Back when I was figuring out that people who are not me, are real too, I started to make little drawings about parts of their lives. I would hear a personal story, see a moment of humanity, have a 3am conversation, and it would become a drawing. Usually put on small cards of paper, which I would then give to the person.
People often found these cards quite moving. My curiosity was peaked about their potential to make people feel seen, known, and like their story mattered in ways they weren’t able to see. This led to what I now call “Story Portraits.”
Making a Story Portrait begins with finding a subject. Someone agrees to commission me and so they tell me part of their story in detail. This could be a place of pain, confusion, unhealed wounds, fear, or positive feelings that are attached to a significant experience. Then I listen to what stands out to me in the story, and prayerfully draw it. The result is an image somewhat like an illustration in the storybook of that person’s life.
My intention in making a Story Portrait is not to give people answers, but to mark which elements are significant, reveal them, and let the subject piece together the story for themselves. Stepping into a difficult or important part of someone’s life is a responsibility I don’t take lightly. I hope to make it clear, that while I want God to speak through the art, it’s up to them to discern the message.
If you have an interest in having a Story Portrait made, I would be honored to speak with you about it! You can contact me here.
Below are a couple of finished Story Portraits:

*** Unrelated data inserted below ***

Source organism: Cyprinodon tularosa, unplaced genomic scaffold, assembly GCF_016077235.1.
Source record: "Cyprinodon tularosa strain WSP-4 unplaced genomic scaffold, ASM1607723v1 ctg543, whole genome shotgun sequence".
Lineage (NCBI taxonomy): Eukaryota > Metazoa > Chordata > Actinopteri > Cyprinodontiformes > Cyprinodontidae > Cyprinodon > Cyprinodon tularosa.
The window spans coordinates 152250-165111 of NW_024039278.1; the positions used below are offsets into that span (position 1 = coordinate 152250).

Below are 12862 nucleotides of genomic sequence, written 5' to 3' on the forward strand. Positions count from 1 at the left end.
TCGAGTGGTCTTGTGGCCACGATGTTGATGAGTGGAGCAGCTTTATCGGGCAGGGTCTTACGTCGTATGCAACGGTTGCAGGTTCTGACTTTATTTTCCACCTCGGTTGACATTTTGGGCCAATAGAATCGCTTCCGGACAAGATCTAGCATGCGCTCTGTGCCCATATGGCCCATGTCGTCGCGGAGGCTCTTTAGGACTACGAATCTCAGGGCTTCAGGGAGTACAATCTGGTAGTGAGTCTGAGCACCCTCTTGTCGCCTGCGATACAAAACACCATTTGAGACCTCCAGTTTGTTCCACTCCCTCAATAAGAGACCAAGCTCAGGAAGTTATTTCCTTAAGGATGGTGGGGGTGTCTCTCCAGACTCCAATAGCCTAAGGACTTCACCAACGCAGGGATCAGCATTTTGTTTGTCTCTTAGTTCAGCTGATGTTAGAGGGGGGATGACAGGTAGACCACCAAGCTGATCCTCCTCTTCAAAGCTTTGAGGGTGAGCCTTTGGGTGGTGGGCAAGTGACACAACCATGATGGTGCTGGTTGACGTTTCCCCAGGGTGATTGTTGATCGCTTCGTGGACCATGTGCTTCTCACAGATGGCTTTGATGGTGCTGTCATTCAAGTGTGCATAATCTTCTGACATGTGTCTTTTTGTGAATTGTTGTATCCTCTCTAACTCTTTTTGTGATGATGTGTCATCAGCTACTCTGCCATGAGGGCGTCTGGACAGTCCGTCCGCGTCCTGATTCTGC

“I thought very little of the moment captured here when it was happening. In fact, I was a little bit upset that it was occurring! It happened on a dark night in the woods. I don’t like anything remotely close to scary, either. Or bugs. Or, frankly, much of the outdoors. The best part of that moment for me was when it ended.
Receiving the piece you see here, though, meant much more to me. I would’ve never known how significant Gina thought the moment was had I not gotten to see it through this piece. Really, it’s kind of a treat to get to see yourself through someone else’s eyes. This piece doesn’t capture my perspective at all— and it was never supposed to. This piece allowed me to see the moment (and me) free of my thoughts/feelings. It’s hard to get that experience or accurately explain its value. I had no idea that the moment mattered at all to Gina, but now it matters to me, too. In seeing this as she did, I gained something special I wouldn’t have had otherwise. Plus, it looks nice.” -N
“When I looked at the art that Gina created, I saw a point of view that helped me understand my place in the bigger narrative of the whole story. It focused me to dig deeper into the situation that felt healthy and holy. The artwork allowed me to encapsulate that moment in a way that I couldn’t do for myself, which was a blessing for me.” -J